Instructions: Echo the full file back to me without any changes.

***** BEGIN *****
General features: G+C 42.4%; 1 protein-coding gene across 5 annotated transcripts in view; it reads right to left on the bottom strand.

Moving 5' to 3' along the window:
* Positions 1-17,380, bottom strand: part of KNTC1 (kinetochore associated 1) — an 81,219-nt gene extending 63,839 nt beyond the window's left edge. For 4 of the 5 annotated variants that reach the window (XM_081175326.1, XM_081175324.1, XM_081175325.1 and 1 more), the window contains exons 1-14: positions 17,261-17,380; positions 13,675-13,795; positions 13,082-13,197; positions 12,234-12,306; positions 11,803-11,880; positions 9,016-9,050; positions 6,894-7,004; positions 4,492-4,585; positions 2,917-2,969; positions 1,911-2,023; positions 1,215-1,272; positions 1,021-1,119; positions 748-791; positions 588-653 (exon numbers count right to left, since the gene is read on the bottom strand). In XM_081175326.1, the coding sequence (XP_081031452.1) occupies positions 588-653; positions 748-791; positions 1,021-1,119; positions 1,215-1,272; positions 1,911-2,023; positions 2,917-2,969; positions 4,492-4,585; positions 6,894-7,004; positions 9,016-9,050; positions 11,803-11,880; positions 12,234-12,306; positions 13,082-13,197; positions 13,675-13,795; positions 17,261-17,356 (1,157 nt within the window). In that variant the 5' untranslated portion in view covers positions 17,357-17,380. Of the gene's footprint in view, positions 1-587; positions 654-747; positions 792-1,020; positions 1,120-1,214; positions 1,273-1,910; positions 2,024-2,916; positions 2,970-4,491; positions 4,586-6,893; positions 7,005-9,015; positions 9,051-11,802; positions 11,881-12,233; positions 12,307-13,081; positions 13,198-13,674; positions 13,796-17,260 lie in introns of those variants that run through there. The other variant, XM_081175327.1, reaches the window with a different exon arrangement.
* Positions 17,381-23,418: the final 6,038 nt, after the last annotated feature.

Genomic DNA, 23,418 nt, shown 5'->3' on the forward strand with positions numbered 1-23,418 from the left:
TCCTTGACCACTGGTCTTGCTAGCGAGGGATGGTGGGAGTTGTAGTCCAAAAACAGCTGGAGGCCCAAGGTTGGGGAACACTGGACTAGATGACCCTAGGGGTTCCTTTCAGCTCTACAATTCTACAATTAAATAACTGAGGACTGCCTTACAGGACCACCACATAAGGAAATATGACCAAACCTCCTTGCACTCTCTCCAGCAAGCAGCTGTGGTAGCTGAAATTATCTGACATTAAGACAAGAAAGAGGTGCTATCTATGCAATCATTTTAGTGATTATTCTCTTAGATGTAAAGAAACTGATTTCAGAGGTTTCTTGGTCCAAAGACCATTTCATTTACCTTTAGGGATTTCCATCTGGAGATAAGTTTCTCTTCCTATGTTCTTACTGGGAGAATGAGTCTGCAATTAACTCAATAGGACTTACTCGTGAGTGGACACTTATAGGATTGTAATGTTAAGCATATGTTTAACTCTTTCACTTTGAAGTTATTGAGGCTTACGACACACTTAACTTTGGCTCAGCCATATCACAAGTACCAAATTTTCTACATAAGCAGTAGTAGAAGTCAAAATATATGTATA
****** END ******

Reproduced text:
General features: G+C 42.4%; 1 protein-coding gene across 5 annotated transcripts in view; it reads right to left on the bottom strand.

Moving 5' to 3' along the window:
* Positions 1-17,380, bottom strand: part of KNTC1 (kinetochore associated 1) — an 81,219-nt gene extending 63,839 nt beyond the window's left edge. For 4 of the 5 annotated variants that reach the window (XM_081175326.1, XM_081175324.1, XM_081175325.1 and 1 more), the window contains exons 1-14: positions 17,261-17,380; positions 13,675-13,795; positions 13,082-13,197; positions 12,234-12,306; positions 11,803-11,880; positions 9,016-9,050; positions 6,894-7,004; positions 4,492-4,585; positions 2,917-2,969; positions 1,911-2,023; positions 1,215-1,272; positions 1,021-1,119; positions 748-791; positions 588-653 (exon numbers count right to left, since the gene is read on the bottom strand). In XM_081175326.1, the coding sequence (XP_081031452.1) occupies positions 588-653; positions 748-791; positions 1,021-1,119; positions 1,215-1,272; positions 1,911-2,023; positions 2,917-2,969; positions 4,492-4,585; positions 6,894-7,004; positions 9,016-9,050; positions 11,803-11,880; positions 12,234-12,306; positions 13,082-13,197; positions 13,675-13,795; positions 17,261-17,356 (1,157 nt within the window). In that variant the 5' untranslated portion in view covers positions 17,357-17,380. Of the gene's footprint in view, positions 1-587; positions 654-747; positions 792-1,020; positions 1,120-1,214; positions 1,273-1,910; positions 2,024-2,916; positions 2,970-4,491; positions 4,586-6,893; positions 7,005-9,015; positions 9,051-11,802; positions 11,881-12,233; positions 12,307-13,081; positions 13,198-13,674; positions 13,796-17,260 lie in introns of those variants that run through there. The other variant, XM_081175327.1, reaches the window with a different exon arrangement.
* Positions 17,381-23,418: the final 6,038 nt, after the last annotated feature.

Genomic DNA, 23,418 nt, shown 5'->3' on the forward strand with positions numbered 1-23,418 from the left:
TCCTTGACCACTGGTCTTGCTAGCGAGGGATGGTGGGAGTTGTAGTCCAAAAACAGCTGGAGGCCCAAGGTTGGGGAACACTGGACTAGATGACCCTAGGGGTTCCTTTCAGCTCTACAATTCTACAATTAAATAACTGAGGACTGCCTTACAGGACCACCACATAAGGAAATATGACCAAACCTCCTTGCACTCTCTCCAGCAAGCAGCTGTGGTAGCTGAAATTATCTGACATTAAGACAAGAAAGAGGTGCTATCTATGCAATCATTTTAGTGATTATTCTCTTAGATGTAAAGAAACTGATTTCAGAGGTTTCTTGGTCCAAAGACCATTTCATTTACCTTTAGGGATTTCCATCTGGAGATAAGTTTCTCTTCCTATGTTCTTACTGGGAGAATGAGTCTGCAATTAACTCAATAGGACTTACTCGTGAGTGGACACTTATAGGATTGTAATGTTAAGCATATGTTTAACTCTTTCACTTTGAAGTTATTGAGGCTTACGACACACTTAACTTTGGCTCAGCCATATCACAAGTACCAAATTTTCTACATAAGCAGTAGTAGAAGTCAAAATATATGTATA